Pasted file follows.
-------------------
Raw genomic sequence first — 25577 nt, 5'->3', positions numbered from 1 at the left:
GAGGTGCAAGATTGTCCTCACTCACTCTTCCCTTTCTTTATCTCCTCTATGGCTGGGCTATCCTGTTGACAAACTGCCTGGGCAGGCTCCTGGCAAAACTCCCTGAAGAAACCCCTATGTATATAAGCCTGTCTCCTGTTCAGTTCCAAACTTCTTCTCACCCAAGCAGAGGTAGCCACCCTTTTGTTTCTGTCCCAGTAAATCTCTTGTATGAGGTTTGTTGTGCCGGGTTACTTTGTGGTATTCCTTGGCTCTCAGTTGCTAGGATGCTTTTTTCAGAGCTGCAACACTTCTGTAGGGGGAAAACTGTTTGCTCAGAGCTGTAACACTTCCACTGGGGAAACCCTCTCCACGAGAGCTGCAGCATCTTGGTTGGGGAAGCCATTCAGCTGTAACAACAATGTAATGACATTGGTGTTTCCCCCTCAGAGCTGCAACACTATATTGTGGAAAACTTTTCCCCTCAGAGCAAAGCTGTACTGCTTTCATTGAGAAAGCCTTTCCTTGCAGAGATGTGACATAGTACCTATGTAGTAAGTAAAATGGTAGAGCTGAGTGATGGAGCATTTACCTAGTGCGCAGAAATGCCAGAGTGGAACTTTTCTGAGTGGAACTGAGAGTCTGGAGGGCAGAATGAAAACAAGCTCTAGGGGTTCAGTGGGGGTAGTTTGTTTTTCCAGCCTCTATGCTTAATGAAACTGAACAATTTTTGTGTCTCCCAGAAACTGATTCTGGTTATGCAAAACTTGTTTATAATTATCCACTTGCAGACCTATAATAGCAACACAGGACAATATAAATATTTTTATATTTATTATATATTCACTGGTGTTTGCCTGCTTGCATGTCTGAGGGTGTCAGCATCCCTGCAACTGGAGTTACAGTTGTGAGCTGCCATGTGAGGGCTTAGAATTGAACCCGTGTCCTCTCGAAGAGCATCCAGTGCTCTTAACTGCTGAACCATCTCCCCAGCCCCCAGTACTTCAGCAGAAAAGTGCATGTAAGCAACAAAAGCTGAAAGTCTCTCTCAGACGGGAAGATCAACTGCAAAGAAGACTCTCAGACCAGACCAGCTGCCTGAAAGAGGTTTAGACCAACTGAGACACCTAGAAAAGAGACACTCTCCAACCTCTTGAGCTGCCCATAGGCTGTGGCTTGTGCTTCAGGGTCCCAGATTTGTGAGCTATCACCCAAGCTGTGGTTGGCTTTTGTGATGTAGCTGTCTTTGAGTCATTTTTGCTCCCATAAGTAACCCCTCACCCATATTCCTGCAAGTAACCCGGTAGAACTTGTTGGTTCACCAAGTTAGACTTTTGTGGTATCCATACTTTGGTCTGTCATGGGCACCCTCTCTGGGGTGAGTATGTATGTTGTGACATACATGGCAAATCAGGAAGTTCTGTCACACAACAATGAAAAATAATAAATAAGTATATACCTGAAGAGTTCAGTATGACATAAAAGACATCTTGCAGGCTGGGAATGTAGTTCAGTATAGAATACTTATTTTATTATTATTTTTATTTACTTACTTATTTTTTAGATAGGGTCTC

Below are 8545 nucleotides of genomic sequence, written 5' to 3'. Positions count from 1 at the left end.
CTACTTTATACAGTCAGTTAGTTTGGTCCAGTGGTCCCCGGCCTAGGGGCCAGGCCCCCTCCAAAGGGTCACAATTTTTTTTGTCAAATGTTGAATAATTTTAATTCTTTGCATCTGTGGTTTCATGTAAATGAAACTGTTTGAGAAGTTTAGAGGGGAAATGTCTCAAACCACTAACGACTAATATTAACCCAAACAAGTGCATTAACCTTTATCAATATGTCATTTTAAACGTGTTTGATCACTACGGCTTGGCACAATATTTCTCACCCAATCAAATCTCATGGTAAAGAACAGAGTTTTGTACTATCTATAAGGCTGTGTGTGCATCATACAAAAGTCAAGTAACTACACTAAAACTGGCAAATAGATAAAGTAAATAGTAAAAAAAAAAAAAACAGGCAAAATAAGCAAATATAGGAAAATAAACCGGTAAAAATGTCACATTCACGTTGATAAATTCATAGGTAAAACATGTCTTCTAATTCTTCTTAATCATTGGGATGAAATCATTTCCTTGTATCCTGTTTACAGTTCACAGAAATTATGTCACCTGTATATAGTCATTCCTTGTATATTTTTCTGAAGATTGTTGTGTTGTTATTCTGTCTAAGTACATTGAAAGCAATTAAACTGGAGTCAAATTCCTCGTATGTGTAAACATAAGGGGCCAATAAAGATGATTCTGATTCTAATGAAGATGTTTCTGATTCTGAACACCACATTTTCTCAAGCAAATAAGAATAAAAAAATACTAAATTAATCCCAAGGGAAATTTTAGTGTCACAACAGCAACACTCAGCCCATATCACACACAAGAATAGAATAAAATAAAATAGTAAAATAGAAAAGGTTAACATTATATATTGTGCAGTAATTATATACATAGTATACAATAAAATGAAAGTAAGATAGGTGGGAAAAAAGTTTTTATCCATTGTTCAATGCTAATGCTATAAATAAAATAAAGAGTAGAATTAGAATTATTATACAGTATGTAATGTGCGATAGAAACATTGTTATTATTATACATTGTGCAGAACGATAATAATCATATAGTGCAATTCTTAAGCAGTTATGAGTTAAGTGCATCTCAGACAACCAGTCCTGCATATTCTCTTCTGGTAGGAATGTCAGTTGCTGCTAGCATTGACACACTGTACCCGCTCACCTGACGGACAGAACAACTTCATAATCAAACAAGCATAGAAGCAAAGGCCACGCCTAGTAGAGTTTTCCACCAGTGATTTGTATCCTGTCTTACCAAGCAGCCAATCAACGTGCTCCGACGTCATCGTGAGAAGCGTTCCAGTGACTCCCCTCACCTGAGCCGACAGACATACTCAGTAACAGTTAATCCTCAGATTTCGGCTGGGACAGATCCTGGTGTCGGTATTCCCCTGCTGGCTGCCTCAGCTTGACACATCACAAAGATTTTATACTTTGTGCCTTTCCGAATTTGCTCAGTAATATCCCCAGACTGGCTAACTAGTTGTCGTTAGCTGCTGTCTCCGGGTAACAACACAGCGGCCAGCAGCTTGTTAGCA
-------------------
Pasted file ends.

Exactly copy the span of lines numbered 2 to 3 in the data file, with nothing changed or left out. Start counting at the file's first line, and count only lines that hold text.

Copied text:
GAGGTGCAAGATTGTCCTCACTCACTCTTCCCTTTCTTTATCTCCTCTATGGCTGGGCTATCCTGTTGACAAACTGCCTGGGCAGGCTCCTGGCAAAACTCCCTGAAGAAACCCCTATGTATATAAGCCTGTCTCCTGTTCAGTTCCAAACTTCTTCTCACCCAAGCAGAGGTAGCCACCCTTTTGTTTCTGTCCCAGTAAATCTCTTGTATGAGGTTTGTTGTGCCGGGTTACTTTGTGGTATTCCTTGGCTCTCAGTTGCTAGGATGCTTTTTTCAGAGCTGCAACACTTCTGTAGGGGGAAAACTGTTTGCTCAGAGCTGTAACACTTCCACTGGGGAAACCCTCTCCACGAGAGCTGCAGCATCTTGGTTGGGGAAGCCATTCAGCTGTAACAACAATGTAATGACATTGGTGTTTCCCCCTCAGAGCTGCAACACTATATTGTGGAAAACTTTTCCCCTCAGAGCAAAGCTGTACTGCTTTCATTGAGAAAGCCTTTCCTTGCAGAGATGTGACATAGTACCTATGTAGTAAGTAAAATGGTAGAGCTGAGTGATGGAGCATTTACCTAGTGCGCAGAAATGCCAGAGTGGAACTTTTCTGAGTGGAACTGAGAGTCTGGAGGGCAGAATGAAAACAAGCTCTAGGGGTTCAGTGGGGGTAGTTTGTTTTTCCAGCCTCTATGCTTAATGAAACTGAACAATTTTTGTGTCTCCCAGAAACTGATTCTGGTTATGCAAAACTTGTTTATAATTATCCACTTGCAGACCTATAATAGCAACACAGGACAATATAAATATTTTTATATTTATTATATATTCACTGGTGTTTGCCTGCTTGCATGTCTGAGGGTGTCAGCATCCCTGCAACTGGAGTTACAGTTGTGAGCTGCCATGTGAGGGCTTAGAATTGAACCCGTGTCCTCTCGAAGAGCATCCAGTGCTCTTAACTGCTGAACCATCTCCCCAGCCCCCAGTACTTCAGCAGAAAAGTGCATGTAAGCAACAAAAGCTGAAAGTCTCTCTCAGACGGGAAGATCAACTGCAAAGAAGACTCTCAGACCAGACCAGCTGCCTGAAAGAGGTTTAGACCAACTGAGACACCTAGAAAAGAGACACTCTCCAACCTCTTGAGCTGCCCATAGGCTGTGGCTTGTGCTTCAGGGTCCCAGATTTGTGAGCTATCACCCAAGCTGTGGTTGGCTTTTGTGATGTAGCTGTCTTTGAGTCATTTTTGCTCCCATAAGTAACCCCTCACCCATATTCCTGCAAGTAACCCGGTAGAACTTGTTGGTTCACCAAGTTAGACTTTTGTGGTATCCATACTTTGGTCTGTCATGGGCACCCTCTCTGGGGTGAGTATGTATGTTGTGACATACATGGCAAATCAGGAAGTTCTGTCACACAACAATGAAAAATAATAAATAAGTATATACCTGAAGAGTTCAGTATGACATAAAAGACATCTTGCAGGCTGGGAATGTAGTTCAGTATAGAATACTTATTTTATTATTATTTTTATTTACTTACTTATTTTTTAGATAGGGTCTC

Below are 8545 nucleotides of genomic sequence, written 5' to 3'. Positions count from 1 at the left end.